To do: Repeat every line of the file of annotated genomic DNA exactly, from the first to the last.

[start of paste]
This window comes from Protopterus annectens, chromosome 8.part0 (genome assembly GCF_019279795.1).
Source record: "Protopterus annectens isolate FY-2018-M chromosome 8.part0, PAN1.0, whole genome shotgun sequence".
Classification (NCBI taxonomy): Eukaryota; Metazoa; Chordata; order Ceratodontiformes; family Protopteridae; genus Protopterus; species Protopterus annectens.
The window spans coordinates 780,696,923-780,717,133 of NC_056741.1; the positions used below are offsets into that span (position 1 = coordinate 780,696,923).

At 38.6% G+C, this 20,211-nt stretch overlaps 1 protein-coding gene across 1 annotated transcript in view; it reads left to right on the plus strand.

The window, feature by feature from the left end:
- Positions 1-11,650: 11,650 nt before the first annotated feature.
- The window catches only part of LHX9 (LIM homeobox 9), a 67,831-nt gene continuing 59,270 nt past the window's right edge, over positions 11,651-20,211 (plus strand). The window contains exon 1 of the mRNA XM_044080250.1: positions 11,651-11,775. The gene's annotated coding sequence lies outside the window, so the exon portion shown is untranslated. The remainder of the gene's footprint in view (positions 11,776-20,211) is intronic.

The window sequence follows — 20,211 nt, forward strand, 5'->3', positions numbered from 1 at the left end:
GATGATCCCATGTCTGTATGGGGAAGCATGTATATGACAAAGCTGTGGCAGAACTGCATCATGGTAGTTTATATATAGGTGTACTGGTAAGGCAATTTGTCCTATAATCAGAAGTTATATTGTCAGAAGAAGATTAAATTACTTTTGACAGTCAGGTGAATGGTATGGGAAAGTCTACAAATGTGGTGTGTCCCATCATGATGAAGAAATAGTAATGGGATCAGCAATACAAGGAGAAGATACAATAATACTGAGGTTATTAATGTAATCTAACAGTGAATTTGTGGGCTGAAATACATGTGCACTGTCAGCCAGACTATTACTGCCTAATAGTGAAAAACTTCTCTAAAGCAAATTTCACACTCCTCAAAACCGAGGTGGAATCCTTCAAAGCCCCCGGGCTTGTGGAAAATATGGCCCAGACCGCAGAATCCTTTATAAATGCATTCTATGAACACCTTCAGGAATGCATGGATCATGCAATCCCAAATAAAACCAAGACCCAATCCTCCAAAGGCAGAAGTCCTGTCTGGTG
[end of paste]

This window comes from Protopterus annectens, chromosome 8.part0 (genome assembly GCF_019279795.1).
Source record: "Protopterus annectens isolate FY-2018-M chromosome 8.part0, PAN1.0, whole genome shotgun sequence".
Classification (NCBI taxonomy): Eukaryota; Metazoa; Chordata; order Ceratodontiformes; family Protopteridae; genus Protopterus; species Protopterus annectens.
The window spans coordinates 780,696,923-780,717,133 of NC_056741.1; the positions used below are offsets into that span (position 1 = coordinate 780,696,923).

At 38.6% G+C, this 20,211-nt stretch overlaps 1 protein-coding gene across 1 annotated transcript in view; it reads left to right on the plus strand.

The window, feature by feature from the left end:
- Positions 1-11,650: 11,650 nt before the first annotated feature.
- The window catches only part of LHX9 (LIM homeobox 9), a 67,831-nt gene continuing 59,270 nt past the window's right edge, over positions 11,651-20,211 (plus strand). The window contains exon 1 of the mRNA XM_044080250.1: positions 11,651-11,775. The gene's annotated coding sequence lies outside the window, so the exon portion shown is untranslated. The remainder of the gene's footprint in view (positions 11,776-20,211) is intronic.

The window sequence follows — 20,211 nt, forward strand, 5'->3', positions numbered from 1 at the left end:
GATGATCCCATGTCTGTATGGGGAAGCATGTATATGACAAAGCTGTGGCAGAACTGCATCATGGTAGTTTATATATAGGTGTACTGGTAAGGCAATTTGTCCTATAATCAGAAGTTATATTGTCAGAAGAAGATTAAATTACTTTTGACAGTCAGGTGAATGGTATGGGAAAGTCTACAAATGTGGTGTGTCCCATCATGATGAAGAAATAGTAATGGGATCAGCAATACAAGGAGAAGATACAATAATACTGAGGTTATTAATGTAATCTAACAGTGAATTTGTGGGCTGAAATACATGTGCACTGTCAGCCAGACTATTACTGCCTAATAGTGAAAAACTTCTCTAAAGCAAATTTCACACTCCTCAAAACCGAGGTGGAATCCTTCAAAGCCCCCGGGCTTGTGGAAAATATGGCCCAGACCGCAGAATCCTTTATAAATGCATTCTATGAACACCTTCAGGAATGCATGGATCATGCAATCCCAAATAAAACCAAGACCCAATCCTCCAAAGGCAGAAGTCCTGTCTGGTG